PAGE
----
Honeywell announced on Monday that its Boeing 757 test-bed aircraft is turning 40 years old. The company acquired the 757, which rolled off of the production line in June 1982 and entered service with Eastern Airlines the following year, in 2005 for use in research and development. It has been used to test technologies including Honeywell’s next-generation flight management systems (NGFMS), IntuVue RDR-4000 and RDR-7000 weather radars, the HTF7000 engine series, JetWave and JetWave MCX in-flight Wi-Fi systems and Aspire 350 and 400 satellite communication suites.
“For the past 17 years, we have made so many technological modifications to our beloved 757 test aircraft that the only thing turning 40 years old is likely the fuselage itself,” said Joe Duval, Honeywell Aerospace director of flight test operations. “We’re among a select few pilots in the industry who have the responsibility to push an aircraft close to its limits. We’ve intentionally flown into nasty storms to test our radars, and we’ve flown toward more mountains than I can count to test our ground proximity warning systems. Our 757 has been the dependable workhorse that allows us to test a whole slew of technologies, including the engines we produce for business jets and smaller aircraft.”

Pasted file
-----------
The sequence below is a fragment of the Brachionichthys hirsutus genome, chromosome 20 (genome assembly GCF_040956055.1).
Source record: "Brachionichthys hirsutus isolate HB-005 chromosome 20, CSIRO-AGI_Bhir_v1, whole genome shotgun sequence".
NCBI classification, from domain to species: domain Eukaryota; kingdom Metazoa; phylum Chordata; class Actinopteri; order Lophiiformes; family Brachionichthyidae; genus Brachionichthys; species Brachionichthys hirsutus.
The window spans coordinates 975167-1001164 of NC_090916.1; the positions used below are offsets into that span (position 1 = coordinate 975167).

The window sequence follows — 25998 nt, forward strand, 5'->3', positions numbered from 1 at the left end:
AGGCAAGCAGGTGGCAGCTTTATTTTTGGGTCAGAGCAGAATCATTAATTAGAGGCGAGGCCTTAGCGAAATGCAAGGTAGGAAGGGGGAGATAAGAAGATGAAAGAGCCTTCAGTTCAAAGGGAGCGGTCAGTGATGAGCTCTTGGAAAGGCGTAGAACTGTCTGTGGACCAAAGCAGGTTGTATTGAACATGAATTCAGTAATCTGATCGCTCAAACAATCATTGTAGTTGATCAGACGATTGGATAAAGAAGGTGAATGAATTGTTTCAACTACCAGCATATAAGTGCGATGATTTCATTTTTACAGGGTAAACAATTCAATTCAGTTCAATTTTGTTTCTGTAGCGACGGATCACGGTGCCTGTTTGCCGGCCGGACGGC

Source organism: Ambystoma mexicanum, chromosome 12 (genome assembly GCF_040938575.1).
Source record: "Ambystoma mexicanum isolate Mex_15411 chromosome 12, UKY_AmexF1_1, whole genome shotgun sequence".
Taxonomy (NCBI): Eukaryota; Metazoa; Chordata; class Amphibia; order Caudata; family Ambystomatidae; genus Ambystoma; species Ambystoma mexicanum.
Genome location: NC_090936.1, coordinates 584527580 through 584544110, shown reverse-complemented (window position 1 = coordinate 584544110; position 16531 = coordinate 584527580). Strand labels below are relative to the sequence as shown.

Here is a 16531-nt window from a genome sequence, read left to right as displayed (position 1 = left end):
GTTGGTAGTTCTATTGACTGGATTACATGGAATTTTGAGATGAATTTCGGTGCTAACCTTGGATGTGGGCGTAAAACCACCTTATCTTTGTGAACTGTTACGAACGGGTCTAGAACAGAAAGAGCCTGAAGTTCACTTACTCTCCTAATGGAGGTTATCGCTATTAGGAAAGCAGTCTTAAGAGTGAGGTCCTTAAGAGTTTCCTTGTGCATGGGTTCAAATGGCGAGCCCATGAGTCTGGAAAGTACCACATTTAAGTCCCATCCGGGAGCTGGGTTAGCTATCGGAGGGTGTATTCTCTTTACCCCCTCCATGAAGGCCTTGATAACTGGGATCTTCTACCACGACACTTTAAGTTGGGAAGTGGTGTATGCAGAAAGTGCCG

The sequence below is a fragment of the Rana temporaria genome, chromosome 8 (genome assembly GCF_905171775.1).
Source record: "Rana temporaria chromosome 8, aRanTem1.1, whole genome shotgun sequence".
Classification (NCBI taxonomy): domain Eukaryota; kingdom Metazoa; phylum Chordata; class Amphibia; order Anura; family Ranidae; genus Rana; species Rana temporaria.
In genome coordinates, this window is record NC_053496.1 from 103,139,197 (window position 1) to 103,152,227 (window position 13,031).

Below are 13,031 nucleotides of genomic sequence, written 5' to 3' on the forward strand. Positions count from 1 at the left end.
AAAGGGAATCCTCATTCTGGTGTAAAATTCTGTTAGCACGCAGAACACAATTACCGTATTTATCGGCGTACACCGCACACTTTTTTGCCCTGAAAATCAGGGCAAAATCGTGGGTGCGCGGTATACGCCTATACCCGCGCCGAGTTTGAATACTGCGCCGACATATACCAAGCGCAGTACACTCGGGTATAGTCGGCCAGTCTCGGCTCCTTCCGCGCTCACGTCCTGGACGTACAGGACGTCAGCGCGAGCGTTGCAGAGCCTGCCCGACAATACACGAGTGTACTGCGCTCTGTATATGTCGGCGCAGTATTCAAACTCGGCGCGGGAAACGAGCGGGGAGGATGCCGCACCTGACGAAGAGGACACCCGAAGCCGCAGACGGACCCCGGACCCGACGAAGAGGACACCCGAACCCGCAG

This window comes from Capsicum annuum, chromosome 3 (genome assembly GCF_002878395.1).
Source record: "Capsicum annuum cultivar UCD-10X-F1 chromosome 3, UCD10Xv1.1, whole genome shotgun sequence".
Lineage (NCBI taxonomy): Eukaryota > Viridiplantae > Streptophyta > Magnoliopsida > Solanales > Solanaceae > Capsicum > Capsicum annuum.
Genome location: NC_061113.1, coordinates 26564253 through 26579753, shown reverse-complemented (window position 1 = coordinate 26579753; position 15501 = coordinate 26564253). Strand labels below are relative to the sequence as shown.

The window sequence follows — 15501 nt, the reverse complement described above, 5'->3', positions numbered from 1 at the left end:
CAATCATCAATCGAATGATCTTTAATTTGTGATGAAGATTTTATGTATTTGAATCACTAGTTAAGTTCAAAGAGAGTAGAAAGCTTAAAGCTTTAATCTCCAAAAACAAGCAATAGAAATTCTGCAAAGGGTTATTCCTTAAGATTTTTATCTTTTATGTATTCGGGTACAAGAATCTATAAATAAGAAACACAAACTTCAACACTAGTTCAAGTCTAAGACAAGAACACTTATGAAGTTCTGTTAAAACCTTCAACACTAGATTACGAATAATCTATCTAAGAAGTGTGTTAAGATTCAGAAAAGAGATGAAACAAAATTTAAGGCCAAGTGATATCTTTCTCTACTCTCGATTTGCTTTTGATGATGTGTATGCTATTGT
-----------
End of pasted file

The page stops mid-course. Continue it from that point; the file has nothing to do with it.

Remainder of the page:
Honeywell’s 757 is outfitted with 25 seats and “a wide variety of flight test engineering stations.” The company reports that its 757 has conducted more than 800 flight tests and logged over 3,000 flight test hours during its service as a test bed. According to Honeywell, the aircraft has traveled to more than 30 countries across five continents.